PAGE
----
French pianist Gaby Casadesus (1901-1999), like her husband, Robert Casadesus, studied at the Paris Conservatoire with Marguerite Long and was awarded the first prize in piano at age 16. Also like her husband, she knew the best composers of the country: Claude Debussy, Maurice Ravel, Gabriel Fauré, Florent Schmitt, and Moritz Moszkowski, and was a prominent performer of their works, guided, it is said, by close work with the composers themselves.
In addition to her solo career, she also had an extensive duo career with fellow Paris Conservatoire student Robert Casadesus, whom she married in 1921.
Satie: 3 Morceaux en forme de poire: No. 4. Morceaux 2: En Leve (Gaby Casadesus, piano; Robert Casadesus, piano)
It is her performances of French solo piano music, however, where her beautiful playing comes to the fore.
Ravel: Jeux d’eau (Gaby Casadesus, piano)
A non-French composer who she also specialized in was Felix Mendelssohn. In this recording of 12 of Mendelssohn’s Songs without Words, we understand immediately that seemingly oxymoronic title. These truly sing yes without words.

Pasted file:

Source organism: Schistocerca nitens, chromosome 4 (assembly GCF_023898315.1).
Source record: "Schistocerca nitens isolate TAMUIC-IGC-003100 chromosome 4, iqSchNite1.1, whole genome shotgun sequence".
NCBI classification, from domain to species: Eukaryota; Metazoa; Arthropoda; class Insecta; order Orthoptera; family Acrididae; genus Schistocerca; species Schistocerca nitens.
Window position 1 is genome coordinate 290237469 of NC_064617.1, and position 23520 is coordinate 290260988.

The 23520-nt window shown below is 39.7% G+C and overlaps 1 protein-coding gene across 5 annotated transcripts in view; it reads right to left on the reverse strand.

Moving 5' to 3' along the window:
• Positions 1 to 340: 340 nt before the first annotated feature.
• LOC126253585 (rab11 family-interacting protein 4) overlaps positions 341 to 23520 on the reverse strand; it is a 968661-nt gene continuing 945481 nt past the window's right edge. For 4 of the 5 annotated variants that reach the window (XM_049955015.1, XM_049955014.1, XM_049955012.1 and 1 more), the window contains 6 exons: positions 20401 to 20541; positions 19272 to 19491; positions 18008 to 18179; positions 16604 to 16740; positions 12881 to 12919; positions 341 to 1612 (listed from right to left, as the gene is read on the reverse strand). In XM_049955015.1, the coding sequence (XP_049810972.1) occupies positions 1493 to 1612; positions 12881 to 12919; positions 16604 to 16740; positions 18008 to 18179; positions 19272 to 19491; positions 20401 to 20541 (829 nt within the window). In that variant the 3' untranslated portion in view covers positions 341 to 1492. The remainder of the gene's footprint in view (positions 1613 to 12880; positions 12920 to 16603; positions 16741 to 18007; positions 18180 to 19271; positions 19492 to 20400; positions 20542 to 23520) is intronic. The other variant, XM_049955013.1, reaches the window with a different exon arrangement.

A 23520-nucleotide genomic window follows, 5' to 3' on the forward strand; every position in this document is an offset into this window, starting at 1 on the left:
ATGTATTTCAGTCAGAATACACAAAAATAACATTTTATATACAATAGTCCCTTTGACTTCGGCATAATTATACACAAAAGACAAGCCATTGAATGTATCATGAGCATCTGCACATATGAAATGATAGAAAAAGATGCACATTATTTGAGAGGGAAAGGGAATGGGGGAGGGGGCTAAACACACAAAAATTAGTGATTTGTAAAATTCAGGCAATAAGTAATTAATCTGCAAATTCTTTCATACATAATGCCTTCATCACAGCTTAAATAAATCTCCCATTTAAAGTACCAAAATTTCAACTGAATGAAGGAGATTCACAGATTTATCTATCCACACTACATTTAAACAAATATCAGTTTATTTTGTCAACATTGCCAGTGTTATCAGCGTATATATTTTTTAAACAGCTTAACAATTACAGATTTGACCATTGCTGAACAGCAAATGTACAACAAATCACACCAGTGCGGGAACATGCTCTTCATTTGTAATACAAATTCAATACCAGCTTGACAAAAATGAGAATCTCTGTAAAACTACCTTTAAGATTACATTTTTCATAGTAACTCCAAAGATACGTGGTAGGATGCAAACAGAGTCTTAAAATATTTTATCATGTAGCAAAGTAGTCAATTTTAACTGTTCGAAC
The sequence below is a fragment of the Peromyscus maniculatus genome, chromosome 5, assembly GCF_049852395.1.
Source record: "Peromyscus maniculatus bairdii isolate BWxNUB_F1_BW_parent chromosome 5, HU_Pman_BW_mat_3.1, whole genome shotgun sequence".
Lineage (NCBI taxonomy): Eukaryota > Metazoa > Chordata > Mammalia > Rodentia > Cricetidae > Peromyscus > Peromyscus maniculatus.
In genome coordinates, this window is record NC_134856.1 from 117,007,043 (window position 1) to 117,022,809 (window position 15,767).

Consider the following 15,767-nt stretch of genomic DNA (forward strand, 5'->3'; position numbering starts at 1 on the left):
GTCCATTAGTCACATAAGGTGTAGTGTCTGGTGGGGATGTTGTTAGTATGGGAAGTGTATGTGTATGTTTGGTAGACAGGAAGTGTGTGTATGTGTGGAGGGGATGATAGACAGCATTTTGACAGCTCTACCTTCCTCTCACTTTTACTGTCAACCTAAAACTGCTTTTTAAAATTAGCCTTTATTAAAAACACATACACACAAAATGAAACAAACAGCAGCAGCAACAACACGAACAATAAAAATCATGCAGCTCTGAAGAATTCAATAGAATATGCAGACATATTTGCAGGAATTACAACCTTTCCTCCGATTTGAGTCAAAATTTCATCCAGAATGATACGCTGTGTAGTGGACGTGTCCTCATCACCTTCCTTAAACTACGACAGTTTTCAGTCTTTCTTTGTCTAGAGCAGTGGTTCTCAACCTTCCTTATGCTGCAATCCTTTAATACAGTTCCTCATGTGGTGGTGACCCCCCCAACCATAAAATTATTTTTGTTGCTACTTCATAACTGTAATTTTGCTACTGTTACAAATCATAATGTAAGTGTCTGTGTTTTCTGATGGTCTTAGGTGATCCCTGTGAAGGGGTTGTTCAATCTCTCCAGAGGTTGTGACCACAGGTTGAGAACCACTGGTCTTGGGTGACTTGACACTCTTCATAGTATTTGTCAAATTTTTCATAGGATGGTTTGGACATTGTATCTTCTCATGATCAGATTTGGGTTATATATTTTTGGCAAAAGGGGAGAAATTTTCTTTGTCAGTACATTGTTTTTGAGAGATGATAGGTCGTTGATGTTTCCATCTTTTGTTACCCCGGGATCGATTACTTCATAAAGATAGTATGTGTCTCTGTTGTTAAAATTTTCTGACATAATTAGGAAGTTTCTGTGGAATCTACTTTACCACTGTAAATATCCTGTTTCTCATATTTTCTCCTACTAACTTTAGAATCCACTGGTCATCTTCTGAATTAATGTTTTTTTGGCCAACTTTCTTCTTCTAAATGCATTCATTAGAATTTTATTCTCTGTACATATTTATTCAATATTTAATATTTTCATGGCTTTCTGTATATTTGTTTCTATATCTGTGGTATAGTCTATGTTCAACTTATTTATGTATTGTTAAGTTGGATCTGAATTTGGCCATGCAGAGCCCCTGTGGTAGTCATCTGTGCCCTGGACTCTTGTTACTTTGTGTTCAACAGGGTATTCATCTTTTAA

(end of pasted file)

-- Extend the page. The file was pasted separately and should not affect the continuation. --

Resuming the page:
Mendelssohn: Songs without Words, selections from Opp. 19, 38, 53, 67, 85, 102 (Gaby Casadesus, piano)
As part of her wide-ranging interests, she also performed chamber music, most famously with her Princeton neighbour Albert Einstein, for a 1942 charity performance at the Present Day Club in Princeton. They performed one of Mozart’s sonatas for violin and piano.
She also recorded with more contemporary musicians.
Saint-Saëns: Le carnaval des animaux: XII. Le Cygne (The Swan) (version for cello and piano) (Yo-Yo Ma, cello; Gaby Casadesus, piano)
Through her long career, Gaby Casadesus was also a teacher, first in Paris and then in the US when the couple moved there because of WWII. To carry the Casadesus name forward, she was one of the three founders of the Robert Casadesus International Piano Competition; in 1994, it changed its name to the Cleveland International Piano Competition. Gaby and Robert’s son, Jean Casadesus (1927-1972), was also a noted pianist, and together, the three were known for their performances of Bach’s concertos for two or three keyboards.